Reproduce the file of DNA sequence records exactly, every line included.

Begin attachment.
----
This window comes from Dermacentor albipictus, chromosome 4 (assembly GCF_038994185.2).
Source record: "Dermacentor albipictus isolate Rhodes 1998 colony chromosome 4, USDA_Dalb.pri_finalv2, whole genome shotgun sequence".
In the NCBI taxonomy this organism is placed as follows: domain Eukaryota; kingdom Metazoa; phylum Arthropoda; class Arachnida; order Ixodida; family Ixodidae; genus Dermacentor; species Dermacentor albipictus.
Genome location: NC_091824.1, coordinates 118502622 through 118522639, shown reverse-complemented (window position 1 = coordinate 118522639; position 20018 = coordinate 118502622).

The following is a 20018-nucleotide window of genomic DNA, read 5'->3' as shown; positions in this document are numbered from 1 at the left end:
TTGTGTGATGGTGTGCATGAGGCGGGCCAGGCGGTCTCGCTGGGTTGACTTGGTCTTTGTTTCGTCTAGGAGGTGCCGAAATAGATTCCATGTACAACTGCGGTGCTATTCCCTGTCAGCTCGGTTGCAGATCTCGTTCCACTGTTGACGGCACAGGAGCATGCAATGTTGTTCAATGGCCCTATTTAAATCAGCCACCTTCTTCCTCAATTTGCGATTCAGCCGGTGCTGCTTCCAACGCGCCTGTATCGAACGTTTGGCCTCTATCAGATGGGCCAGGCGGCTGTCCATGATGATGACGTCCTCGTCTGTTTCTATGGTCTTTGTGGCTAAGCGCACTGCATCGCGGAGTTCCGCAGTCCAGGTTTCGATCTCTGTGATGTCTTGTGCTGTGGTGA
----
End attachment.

This window comes from Dermacentor albipictus, chromosome 4 (assembly GCF_038994185.2).
Source record: "Dermacentor albipictus isolate Rhodes 1998 colony chromosome 4, USDA_Dalb.pri_finalv2, whole genome shotgun sequence".
In the NCBI taxonomy this organism is placed as follows: domain Eukaryota; kingdom Metazoa; phylum Arthropoda; class Arachnida; order Ixodida; family Ixodidae; genus Dermacentor; species Dermacentor albipictus.
Genome location: NC_091824.1, coordinates 118502622 through 118522639, shown reverse-complemented (window position 1 = coordinate 118522639; position 20018 = coordinate 118502622).

The following is a 20018-nucleotide window of genomic DNA, read 5'->3' as shown; positions in this document are numbered from 1 at the left end:
TTGTGTGATGGTGTGCATGAGGCGGGCCAGGCGGTCTCGCTGGGTTGACTTGGTCTTTGTTTCGTCTAGGAGGTGCCGAAATAGATTCCATGTACAACTGCGGTGCTATTCCCTGTCAGCTCGGTTGCAGATCTCGTTCCACTGTTGACGGCACAGGAGCATGCAATGTTGTTCAATGGCCCTATTTAAATCAGCCACCTTCTTCCTCAATTTGCGATTCAGCCGGTGCTGCTTCCAACGCGCCTGTATCGAACGTTTGGCCTCTATCAGATGGGCCAGGCGGCTGTCCATGATGATGACGTCCTCGTCTGTTTCTATGGTCTTTGTGGCTAAGCGCACTGCATCGCGGAGTTCCGCAGTCCAGGTTTCGATCTCTGTGATGTCTTGTGCTGTGGTGA